rection of the nose and ears, eyelid correction and gynecomastia. Luckily, all these issues can be resolved during “coffee break”, and that’s why men often contact us. They mainly come for the platelet rich plasma (PRP) therapy for the scalp and hair growth, mesotherapy cocktails for a thick-
AESTHETIC MEDICINE IS THE ONLY BRANCH OF MEDICINE IN WHICH THERE ARE NO PATIENTS BUT CLIENTS, CONSUMERS
What is it that men use the most, what is it they reach for when it comes to aesthetics? — Men are very simple. In the non-invasive segment of aesthetic medicine that doesn’t require surgical interventions they are concerned about 5 things: hair, chin and jaw, wrinkles/ skin quality, dark circles under the eyes and sweating. Less often, they opt for more invasive surgical procedures that still require recovery time after surgery, but in this segment the most common inquiries are about liposuction and "high muscle definition" surgery, surgical cor-
er and fuller beard, but more and more often they make inquiries and come for the formation of the jaw line with dermal fillers because a clearly and sharply defined jaw line is an expression of masculinity. A special category are men with problematic skin prone to oiliness, acne and scars, and in such cases a multimodal approach to treatment is used, which often includes certain cosmetic treatments in order to balance the pH of the skin. But definitely, in the business men's world, Botox is regularly applied against armpit sweating. We all spend 8 hours a day, and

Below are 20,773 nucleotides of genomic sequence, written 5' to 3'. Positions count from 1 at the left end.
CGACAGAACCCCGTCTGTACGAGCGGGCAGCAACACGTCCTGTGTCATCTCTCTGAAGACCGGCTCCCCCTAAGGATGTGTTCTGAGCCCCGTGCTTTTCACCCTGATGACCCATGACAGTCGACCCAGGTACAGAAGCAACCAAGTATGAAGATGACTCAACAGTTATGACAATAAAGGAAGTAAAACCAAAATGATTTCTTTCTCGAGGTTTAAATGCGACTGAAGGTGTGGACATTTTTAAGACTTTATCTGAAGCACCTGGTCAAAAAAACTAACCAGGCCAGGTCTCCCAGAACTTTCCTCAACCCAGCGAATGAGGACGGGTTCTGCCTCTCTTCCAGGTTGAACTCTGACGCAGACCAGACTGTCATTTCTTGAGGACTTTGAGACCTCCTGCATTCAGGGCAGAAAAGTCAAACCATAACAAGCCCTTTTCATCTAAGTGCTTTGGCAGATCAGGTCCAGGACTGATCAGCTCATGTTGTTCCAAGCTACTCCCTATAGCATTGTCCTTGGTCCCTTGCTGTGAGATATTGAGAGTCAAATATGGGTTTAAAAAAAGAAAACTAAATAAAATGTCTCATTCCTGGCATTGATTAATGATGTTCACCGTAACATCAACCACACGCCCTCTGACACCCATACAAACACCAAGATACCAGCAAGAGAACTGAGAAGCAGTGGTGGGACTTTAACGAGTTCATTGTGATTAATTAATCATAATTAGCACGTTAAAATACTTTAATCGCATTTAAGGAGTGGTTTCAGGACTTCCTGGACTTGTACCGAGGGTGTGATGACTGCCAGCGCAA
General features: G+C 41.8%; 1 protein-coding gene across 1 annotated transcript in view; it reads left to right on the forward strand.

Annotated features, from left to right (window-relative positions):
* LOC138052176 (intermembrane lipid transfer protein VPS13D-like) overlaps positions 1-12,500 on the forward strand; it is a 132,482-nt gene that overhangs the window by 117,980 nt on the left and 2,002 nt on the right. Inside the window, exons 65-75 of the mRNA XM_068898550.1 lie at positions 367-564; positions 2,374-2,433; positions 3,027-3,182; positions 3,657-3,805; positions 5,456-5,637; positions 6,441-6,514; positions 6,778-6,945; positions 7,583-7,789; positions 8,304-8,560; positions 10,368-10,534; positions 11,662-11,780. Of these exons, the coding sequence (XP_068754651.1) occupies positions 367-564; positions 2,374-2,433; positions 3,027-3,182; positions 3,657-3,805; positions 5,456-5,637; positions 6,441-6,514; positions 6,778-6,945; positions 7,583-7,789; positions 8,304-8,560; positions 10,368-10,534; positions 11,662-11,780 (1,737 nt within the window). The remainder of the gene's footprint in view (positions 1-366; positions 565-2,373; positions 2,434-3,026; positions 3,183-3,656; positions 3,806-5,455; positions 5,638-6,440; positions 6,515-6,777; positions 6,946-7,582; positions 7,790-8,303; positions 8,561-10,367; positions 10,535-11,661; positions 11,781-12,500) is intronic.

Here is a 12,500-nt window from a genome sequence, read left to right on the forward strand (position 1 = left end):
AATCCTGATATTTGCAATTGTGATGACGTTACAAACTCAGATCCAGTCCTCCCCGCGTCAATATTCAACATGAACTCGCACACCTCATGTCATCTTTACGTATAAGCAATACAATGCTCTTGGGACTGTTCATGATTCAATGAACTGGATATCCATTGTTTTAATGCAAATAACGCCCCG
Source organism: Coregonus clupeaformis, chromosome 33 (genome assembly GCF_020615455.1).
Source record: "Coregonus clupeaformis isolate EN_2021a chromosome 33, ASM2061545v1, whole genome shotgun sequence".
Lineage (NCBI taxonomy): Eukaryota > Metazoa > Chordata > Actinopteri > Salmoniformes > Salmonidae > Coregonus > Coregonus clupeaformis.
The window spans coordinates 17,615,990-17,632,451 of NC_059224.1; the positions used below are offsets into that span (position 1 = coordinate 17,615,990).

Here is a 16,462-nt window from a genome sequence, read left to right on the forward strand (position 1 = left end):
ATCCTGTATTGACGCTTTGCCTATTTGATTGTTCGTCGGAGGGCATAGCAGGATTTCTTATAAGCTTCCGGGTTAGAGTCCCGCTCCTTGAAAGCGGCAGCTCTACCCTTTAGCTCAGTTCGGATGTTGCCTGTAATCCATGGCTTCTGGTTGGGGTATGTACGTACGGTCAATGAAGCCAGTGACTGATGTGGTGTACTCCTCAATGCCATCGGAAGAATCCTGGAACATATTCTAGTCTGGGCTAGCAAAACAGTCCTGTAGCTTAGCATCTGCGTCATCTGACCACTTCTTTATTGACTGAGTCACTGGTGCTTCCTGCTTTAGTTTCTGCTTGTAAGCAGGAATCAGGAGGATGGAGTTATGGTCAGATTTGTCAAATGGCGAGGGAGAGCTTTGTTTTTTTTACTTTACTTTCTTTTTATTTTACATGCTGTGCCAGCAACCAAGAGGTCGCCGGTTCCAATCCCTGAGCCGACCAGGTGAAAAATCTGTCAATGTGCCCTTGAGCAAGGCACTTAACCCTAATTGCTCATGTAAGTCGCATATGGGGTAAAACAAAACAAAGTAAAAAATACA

even longer, in a shirt and jacket, often indoors, which results in increased underarm sweating. In order to reduce the number of embarrassing situations in which we hide stains on the shirt, a large number of the male population comes twice a year for Botox treatment. But we’re not just talking about men in the business world; we’re also talking about athletes. When using creams and other skin care products at home, men like the rule “the less the better” – daytime cream, night cream and aftershave serum, but they have to show results!